It has been a strange period for BYU basketball. In the past six days the Cougars have shown more looks than a mime troupe.
Last Thursday night they shot an impressive 60 percent from the field, but ended up ekeing out a one-point overtime victory over Air Force. Tuesday night they were on the other end, losing 79-78 to the very same Air Force team. In between, they mashed Colorado State by 15, looking for one night like a stable of thoroughbreds.In that six-day period the Cougars have learned a few things:
- It's sometimes better to be lucky than good.
- Both wouldn't be bad.
- Right now, they are neither.
- Turnabout is fair play.
Last week, freshman John Fish sank one of two free throws in the waning seconds to give the Cougars an 89-88 victory at Colorado Springs. Tuesday's game had an eerie familiarity to it. Air Force sophomore Aaron Benson went to the line with the Cougars ahead by one and just four seconds remaining. He missed both shots. But senior forward Mark Slimko took down the rebound and put the ball back up at the buzzer to give the Falcons the victory.
"It made 22,000 people sound like 22," said Air Force forward Chad Kimble.
For all their flaws, the Cougars are becoming loveable in a strange sort of way. Heaven knows, they try. Tuesday they played one of the worst first halves imaginable, shooting only 35 percent. For the final two minutes, with BYU trailing by by 21, Coach Ladell Andersen sent up a distress flare. He cleared out his bench, looking for someone - anyone - who had an interest in playing some good basketball. "Sluggish," said Smith, in describing the first half. "What were we doing?"
Embarrassing themselves, mainly.
The reserves - Alan Astle, John Fish, Mark Heslop, Steve Andrus and Paul Briggs - performed admirably, cutting the 21-point lead to 16 by halftime. In that time freshman guard Heslop nailed two long shots and junior forward Andrus swatted a shot into the dorms.
Then there was the second half. BYU muddled around, staying about 16 points down for much of the way, then suddenly went on a run that cut the lead to nine. Smith - who had 20 of his 28 points in the second half - did most of the work, taking his all-American form to the baseline and inside with impressive regularity.
While it was Smith that brought the Cougars back, it was at least partly Smith's doing that cost them the game.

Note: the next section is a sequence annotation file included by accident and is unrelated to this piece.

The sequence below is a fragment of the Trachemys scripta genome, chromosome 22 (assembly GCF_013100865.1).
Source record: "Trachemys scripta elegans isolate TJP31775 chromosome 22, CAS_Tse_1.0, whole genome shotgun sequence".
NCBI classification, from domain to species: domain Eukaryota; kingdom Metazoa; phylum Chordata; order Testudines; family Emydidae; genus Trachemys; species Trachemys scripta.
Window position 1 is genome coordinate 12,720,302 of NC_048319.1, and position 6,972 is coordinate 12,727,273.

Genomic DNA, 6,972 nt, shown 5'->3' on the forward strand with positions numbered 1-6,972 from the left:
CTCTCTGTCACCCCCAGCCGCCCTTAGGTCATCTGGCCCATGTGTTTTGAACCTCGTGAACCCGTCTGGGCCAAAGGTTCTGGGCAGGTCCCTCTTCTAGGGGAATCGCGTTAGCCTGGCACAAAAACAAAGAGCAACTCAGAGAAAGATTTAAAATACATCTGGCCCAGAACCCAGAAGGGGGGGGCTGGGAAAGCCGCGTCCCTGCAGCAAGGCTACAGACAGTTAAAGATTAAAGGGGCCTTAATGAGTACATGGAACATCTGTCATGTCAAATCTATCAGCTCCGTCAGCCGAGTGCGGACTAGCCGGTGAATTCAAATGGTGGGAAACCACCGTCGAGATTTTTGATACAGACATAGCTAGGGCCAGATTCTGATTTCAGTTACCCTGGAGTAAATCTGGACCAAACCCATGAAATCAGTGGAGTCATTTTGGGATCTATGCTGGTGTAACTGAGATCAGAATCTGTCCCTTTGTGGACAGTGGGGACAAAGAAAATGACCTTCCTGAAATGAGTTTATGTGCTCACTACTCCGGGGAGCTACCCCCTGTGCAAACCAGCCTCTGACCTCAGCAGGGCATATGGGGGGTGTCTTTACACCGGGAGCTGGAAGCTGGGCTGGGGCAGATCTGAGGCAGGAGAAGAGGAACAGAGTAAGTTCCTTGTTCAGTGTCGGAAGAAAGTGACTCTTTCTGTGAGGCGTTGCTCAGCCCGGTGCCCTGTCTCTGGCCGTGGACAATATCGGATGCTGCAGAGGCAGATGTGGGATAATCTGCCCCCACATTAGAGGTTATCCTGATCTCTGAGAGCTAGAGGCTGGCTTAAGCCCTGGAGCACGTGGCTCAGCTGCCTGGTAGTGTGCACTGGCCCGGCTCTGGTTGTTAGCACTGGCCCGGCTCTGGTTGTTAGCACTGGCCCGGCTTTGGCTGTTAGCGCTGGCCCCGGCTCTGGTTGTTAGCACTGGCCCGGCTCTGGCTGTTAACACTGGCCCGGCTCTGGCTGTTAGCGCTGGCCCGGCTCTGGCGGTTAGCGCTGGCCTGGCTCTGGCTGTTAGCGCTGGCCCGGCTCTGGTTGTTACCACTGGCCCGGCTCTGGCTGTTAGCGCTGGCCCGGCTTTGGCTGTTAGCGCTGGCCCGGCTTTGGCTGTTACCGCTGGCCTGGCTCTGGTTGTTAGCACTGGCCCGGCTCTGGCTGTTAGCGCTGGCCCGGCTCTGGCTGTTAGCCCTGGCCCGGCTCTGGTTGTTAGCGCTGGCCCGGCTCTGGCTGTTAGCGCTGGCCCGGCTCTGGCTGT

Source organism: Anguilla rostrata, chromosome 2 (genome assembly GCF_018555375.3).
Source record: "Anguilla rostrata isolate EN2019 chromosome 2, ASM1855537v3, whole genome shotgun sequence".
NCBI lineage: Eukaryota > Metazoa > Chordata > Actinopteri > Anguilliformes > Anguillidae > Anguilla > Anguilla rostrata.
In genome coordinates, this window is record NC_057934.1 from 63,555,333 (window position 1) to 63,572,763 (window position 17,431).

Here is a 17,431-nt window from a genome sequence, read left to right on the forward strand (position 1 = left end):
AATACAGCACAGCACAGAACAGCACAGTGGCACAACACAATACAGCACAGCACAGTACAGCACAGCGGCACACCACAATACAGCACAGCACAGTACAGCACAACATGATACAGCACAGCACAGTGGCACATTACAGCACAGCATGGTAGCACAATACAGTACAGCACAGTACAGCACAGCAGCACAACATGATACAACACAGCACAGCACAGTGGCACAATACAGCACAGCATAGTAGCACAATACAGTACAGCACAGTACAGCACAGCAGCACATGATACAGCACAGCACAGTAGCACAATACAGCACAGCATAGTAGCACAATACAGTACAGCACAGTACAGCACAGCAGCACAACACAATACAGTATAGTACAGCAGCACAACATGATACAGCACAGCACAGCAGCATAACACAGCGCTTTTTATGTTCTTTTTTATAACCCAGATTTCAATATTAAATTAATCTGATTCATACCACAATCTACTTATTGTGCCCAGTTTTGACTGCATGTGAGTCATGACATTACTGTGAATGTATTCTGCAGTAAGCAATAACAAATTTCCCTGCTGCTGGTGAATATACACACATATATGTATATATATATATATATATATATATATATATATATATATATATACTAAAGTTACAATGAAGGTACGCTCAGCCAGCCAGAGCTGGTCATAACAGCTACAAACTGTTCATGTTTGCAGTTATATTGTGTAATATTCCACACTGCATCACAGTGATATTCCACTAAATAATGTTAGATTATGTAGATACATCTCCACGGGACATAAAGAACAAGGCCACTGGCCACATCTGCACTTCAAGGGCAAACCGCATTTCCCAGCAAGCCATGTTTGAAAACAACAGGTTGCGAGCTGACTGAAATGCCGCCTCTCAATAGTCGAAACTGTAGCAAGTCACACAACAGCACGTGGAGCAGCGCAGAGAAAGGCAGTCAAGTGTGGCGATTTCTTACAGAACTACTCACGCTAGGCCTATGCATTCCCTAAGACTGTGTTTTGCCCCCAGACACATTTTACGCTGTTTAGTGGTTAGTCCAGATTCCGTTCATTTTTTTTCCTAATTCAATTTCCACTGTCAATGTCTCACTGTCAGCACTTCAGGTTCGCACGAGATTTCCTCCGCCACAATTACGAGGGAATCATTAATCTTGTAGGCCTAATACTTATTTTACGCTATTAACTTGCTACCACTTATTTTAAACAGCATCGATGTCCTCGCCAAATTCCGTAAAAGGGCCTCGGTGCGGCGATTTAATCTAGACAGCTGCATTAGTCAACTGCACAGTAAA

With 1:38 remaining and the Falcons ready to cough up a three-point lead in the face of BYU's full-court press, Smith's man, Kimble, rebounded a Raymond Dudley shot and put it back with 1:38 to go. Fish fouled Kimble on the play and the ensuing free throw put the lead back up to 76-70.
After another Falcon free throw, the Cougars staged a final furious return. Marty Haws scored on a driving shot and added two free throws. Andy Toolson collected two more with 27 seconds to go after a steal by Mark Heslop, bringing the Cougars to a 77-76 deficit.
BYU then went to work fouling for profit. With 24 seconds to go the Cougars picked on sophomore Sean Giles, a 50 percent free throw shooter. He missed the front of a one-and-one. Haws put the Cougars up by one on a pair of free throws with 14 seconds to go.
Benson, who got loose underneath, was fouled with four seconds remaining. But the foul wasn't an altogether poor risk. The Cougars led by one, and Benson was a 50 percent foul shooter.
If he hit his average, it meant overtime.
He missed both.
On the rebound Kimble tipped the ball slightly as Smith went up for the rebound. Slimko got by Smith and came down with the ball, banking it in at the buzzer.
"Whether Kimble tipped it or not, I should have had it," said Smith. "I don't care how many rebounds you get in a night (he had 16), you don't get that one you don't deserve anything . . . stupid, I can't believe it."
Try as they might, the Cougars couldn't hold down Falcon guard Ray Dudley. The league's top scorer netted 26 points, just one off his average. "He can go down there and go three, six, nine, 12 if you don't cover him," said Andersen.
Most of Dudley's damaging shots this time were the two-point variety. When the Cougars cut the lead to 10 with 16 minutes to go, Dudley came back and scored. When they closed to eight with 7:24 left on Smith's 3-pointer, Dudley answered with one of his own. When Smith followed with two free throws, Dudley scored a basket of his own.
But when the Falcons found themselves trailing by one with eight seconds left, their plan was to go to the money man, Dudley, and everyone in Provo knew.
The Cougars covered him like a rash.
Air Force got the ball to Benson, who proceeded to miss not one, but two free throws, much to the delight of the 19,750 in attendance. Had he made one, the game would have gone into overtime. As it was, the miss provided Slimko with a chance to win it.
Asked if he had won a game at the buzzer before, Slimko said, "In high school. But not in front of 20,000 fans."
The loss left the Cougars at 8-8 overall and 3-4 in the WAC, while Air Force improved to 10-8 and 2-5. BYU has already lost two conference games at home.